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Former Thai PM Prem Tinsulanonda dead at 98

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Thai Prime Minister Prayuth Chan-ocha (right) bows to statesman and Prem Tinsulanonda during Songkran in 2018. AFP

Former Thai PM Prem Tinsulanonda dead at 98

Former prime minister and close adviser to Thailand’s revered royals Prem Tinsulanonda died early on Sunday aged 98, a senior parliamentarian said, ending a decades-long career of unrivalled influence over Thai politics.

Prem “passed away this morning around nine o’clock”, interim house speaker Chai Chidchob told MPs on the third day of Thailand’s new parliament.

“I would like to ask everyone to stand for a moment in memorial.”

Hailed as a stabilising force by allies but loathed by critics as a conservative underminer of democracy in the kingdom, Prem was a top aide to the late beloved King Bhumibol Adulyadej and helped cement the unshakeable bond between the monarchy and the military.

As Privy Council president his influence endured through a tense succession period after Bhumibol died in 2016 and Prem was briefly appointed regent before Bhumibol’s son Maha Vajiralongkorn ascended the throne.

Prem presided over the king’s surprise wedding to Queen Suthida days before his coronation earlier this month.

With assistants helping him stand, he took part in a key sacred water ritual on coronation day alongside 2014 coup leader and junta chief Prayut Chan-o-cha.

The participation highlighted his legacy of cementing the army’s self-designated role as protector of the royals.

The general helped establish the all-powerful “monarchised military” seen in Thailand today, accordingto Paul Chambers, lecturer at Naresuan University in Thailand.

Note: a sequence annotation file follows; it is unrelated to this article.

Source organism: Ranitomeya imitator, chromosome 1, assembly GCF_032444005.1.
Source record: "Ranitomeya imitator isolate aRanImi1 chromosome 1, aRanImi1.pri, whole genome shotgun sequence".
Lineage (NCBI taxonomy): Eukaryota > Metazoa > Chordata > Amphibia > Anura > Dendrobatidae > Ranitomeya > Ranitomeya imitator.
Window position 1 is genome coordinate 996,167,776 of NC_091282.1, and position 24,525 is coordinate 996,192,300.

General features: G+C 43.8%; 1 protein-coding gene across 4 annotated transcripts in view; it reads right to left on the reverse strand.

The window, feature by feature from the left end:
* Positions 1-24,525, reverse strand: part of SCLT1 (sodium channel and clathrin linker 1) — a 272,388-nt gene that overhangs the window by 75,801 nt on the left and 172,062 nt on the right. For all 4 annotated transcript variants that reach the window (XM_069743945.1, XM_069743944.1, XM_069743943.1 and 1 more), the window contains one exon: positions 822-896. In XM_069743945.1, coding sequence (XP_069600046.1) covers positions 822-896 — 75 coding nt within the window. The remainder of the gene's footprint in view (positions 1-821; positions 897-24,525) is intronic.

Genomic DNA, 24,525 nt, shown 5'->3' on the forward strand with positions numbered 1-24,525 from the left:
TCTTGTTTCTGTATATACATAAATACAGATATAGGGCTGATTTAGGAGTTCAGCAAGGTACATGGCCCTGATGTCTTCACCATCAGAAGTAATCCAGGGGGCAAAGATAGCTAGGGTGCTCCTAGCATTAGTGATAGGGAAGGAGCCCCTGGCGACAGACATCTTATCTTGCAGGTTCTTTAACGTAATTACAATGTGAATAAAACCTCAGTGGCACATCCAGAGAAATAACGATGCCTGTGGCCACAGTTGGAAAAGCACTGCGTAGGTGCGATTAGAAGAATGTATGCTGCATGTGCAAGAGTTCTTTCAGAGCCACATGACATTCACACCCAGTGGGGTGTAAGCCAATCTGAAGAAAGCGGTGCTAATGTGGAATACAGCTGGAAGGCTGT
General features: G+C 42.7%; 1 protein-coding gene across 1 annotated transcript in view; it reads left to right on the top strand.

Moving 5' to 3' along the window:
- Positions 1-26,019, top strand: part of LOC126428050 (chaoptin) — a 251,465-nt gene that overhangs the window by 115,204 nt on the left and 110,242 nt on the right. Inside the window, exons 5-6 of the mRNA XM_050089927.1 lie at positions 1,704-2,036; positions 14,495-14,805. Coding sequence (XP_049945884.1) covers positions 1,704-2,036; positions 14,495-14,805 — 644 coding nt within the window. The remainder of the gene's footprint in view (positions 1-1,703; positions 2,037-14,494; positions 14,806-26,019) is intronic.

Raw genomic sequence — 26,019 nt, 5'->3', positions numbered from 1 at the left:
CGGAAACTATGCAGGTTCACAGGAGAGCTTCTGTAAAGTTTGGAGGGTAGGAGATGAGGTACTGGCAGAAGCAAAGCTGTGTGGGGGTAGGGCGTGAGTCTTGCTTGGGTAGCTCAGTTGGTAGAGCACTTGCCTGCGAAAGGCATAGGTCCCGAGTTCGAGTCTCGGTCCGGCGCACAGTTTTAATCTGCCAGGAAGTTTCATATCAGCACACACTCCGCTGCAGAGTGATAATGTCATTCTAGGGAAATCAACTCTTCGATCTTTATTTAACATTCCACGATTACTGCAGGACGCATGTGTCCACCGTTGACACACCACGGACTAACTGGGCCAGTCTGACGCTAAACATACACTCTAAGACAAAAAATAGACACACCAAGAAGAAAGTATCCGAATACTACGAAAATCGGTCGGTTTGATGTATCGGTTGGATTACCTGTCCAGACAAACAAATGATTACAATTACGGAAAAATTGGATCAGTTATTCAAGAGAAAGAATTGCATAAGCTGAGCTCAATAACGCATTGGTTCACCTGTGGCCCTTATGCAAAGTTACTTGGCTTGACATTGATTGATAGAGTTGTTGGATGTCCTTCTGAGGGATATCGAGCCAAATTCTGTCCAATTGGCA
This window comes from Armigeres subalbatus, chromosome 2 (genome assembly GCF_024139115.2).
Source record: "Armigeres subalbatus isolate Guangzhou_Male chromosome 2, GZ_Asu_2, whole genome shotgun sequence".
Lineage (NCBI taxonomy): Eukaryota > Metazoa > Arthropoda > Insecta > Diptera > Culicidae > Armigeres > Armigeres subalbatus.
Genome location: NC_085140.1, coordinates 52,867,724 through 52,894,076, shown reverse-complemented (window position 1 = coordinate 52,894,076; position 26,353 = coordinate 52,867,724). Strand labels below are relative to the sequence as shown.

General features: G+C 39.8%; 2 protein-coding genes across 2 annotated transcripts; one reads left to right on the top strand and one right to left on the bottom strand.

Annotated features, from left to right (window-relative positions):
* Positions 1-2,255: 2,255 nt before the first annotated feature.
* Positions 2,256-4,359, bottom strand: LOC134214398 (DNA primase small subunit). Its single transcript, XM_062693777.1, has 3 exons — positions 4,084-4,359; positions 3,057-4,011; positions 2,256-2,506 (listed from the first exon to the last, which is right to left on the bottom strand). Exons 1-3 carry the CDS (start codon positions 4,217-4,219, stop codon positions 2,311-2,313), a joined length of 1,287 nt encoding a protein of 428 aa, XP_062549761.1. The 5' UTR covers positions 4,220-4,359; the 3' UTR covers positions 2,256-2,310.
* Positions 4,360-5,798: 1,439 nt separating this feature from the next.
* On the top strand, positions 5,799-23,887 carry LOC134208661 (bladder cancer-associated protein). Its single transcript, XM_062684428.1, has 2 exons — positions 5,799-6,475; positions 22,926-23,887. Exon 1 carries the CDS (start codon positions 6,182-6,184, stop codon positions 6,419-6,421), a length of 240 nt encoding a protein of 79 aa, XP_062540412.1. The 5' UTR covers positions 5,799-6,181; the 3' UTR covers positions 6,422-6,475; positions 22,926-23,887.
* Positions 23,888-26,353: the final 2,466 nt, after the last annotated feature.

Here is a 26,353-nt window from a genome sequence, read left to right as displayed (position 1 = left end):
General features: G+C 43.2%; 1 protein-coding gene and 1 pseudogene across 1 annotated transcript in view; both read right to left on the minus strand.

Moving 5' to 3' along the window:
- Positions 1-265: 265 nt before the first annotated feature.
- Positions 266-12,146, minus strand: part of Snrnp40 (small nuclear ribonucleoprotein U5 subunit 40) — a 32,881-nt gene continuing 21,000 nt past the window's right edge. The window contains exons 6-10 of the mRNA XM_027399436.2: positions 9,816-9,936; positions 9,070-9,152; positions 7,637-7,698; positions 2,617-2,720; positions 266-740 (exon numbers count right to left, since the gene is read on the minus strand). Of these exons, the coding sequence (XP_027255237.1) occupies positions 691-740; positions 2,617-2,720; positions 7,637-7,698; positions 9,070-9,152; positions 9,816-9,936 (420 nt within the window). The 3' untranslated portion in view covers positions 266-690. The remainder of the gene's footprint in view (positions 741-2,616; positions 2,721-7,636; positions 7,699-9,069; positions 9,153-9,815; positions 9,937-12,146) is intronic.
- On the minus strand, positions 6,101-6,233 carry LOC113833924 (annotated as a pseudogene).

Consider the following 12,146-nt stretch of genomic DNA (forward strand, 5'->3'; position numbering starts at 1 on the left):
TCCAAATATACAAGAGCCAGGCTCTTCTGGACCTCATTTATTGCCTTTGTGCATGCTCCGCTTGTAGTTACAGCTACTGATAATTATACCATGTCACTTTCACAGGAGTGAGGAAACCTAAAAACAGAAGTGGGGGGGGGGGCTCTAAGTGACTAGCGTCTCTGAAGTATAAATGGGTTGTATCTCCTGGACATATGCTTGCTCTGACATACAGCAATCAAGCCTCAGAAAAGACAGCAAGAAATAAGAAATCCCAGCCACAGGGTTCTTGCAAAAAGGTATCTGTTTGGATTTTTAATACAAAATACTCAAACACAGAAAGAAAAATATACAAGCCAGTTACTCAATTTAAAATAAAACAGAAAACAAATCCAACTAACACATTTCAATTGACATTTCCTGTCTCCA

“Prem proved time and again that his savvy acumen could prevent or facilitate army coups that helped the palace,” Chambers said.

Born in southern Songkhla province in 1920, 12 years before Thailand’s absolute monarchy was abolished, Prem experienced most of modern Thai history.

He graduated from the country’s top military academy in 1941, showcasing his talent on the frontline by fighting the French in Cambodia and later the British in Burma.

He was a key figure in the kingdom’s battle against communists in its northern provinces and was rewarded with the top job of army chief in 1978.

But the ambitious commander only held the position for two years before seizing power in what was widely viewed as a silent coup.

His 1980-1988 rule as premier brought a rare period of political and economic stability to Thailand thanks to his patronage of military officers but most importantly through the trust he forged with Bhumibol.

The bachelor general cultivated loyalty in the military despite two counter-coup attempts.

He helped instigate three coups including the one in 2014, according to Chambers, while indirectly assisting in the ouster of four other governments.

Prem was credited by some for opening up some space for democratic politics when he eventually stepped down for an elected premier to take office.

But when he was soon after appointed member and later president of the super-elite Privy Council, an inner circle of advisers to the king, Prem became a figure of revulsion in Thailand’s pro-democracy camp.

Anger over his influence boiled over after the 2006 coup that ousted former premier Thaksin Shinawatra when his supporters accused Prem of masterminding the putsch.

In a symbolic meeting several months after the May 2014 putsch, Thailand’s junta chief Prayut visited Prem at his home in a widely photographed trip.

Prem leaves Thailand amid ongoing political tensions as a junta-backed party fronted by Prayut closes in on the premiership after March elections widely seen as tilted in the military’s favour.


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